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Jennifer Jason Leigh,
The group of women from different countries and social levels are prisoners in a Japanese POW camp, where one of them, Adrienne, who is a graduate of the Royal Academy of Music, organizes a vocal band in spite of their guards resistance. Written by
When the film ends, the war has ended. In reality, as the closing statement mentions, the women did not leave the P.O.W camp for another two weeks, as Alllied soldiers did not arrive at the the Belalau internment camp (the most remote of them all) until a fortnight after the end of the war. At this time, they were taken to Singapore and Sumatra where they received medical treatment and after that they returned to their various homes. See more »
Given that each of the women wore a single dress, day in and day out, in a tropical climate for three years straight, the fabric of their clothing would have disintegrated long before that was finally depicted in the film. Also, there's no way that the nuns would have been able to keep the white elements of their habits white, especially given the scarcity of soap. See more »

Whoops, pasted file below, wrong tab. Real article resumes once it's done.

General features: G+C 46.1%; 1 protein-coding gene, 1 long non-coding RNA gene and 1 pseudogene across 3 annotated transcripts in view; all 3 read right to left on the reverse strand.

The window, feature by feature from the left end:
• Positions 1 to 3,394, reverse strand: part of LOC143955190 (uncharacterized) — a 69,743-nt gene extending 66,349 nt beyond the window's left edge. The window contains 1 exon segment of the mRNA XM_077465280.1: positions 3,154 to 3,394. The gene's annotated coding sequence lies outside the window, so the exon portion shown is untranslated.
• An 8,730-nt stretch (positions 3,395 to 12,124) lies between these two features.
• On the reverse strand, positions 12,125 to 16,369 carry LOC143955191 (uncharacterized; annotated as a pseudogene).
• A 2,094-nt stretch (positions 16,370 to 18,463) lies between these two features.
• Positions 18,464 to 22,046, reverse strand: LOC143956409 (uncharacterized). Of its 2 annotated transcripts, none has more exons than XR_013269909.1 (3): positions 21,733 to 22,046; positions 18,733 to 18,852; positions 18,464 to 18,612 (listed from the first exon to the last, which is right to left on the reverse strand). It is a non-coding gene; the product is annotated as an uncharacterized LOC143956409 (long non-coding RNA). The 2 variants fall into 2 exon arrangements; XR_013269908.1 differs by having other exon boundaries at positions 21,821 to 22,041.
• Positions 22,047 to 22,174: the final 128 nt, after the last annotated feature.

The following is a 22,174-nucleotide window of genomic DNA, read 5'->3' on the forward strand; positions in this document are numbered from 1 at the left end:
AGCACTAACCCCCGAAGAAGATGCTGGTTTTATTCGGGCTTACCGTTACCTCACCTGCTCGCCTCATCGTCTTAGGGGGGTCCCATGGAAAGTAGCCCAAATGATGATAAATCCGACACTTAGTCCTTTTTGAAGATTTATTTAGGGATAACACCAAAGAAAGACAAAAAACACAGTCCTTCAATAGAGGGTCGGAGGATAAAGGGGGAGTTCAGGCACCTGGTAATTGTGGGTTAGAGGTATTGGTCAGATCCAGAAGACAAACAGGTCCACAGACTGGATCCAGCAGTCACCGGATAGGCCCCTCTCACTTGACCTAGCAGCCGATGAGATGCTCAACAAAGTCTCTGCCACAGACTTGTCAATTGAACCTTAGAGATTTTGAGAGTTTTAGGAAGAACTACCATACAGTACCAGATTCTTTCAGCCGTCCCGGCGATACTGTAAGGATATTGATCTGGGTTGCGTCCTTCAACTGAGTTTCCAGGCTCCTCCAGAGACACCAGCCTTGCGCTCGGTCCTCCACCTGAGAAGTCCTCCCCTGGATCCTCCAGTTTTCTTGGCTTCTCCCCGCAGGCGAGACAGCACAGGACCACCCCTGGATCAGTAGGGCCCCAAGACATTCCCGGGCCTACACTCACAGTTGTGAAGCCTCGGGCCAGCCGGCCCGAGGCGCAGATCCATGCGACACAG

A little slow to start, but the plot picks up early in the film, and leaves you thinking about "What would you do in their position?" - not just the women internees, but also the Japanese Soldiers involved at the time. All are involved with their own emotions, as controlled from 'authorities' above them.
Based on a true event, you can watch this film and empathise with all of the characters (both 'Goodies' and 'Baddies'). You'll be left thinking very hard about the persons who 'did it' for real.
In the middle of the film, when the Vocal Orchestra perform Dvorak's "New World Symphony" without instruments, and at the end of the film, "Londonerry Air" (Oh Danny Boy), a box of tissues may be required accessories.
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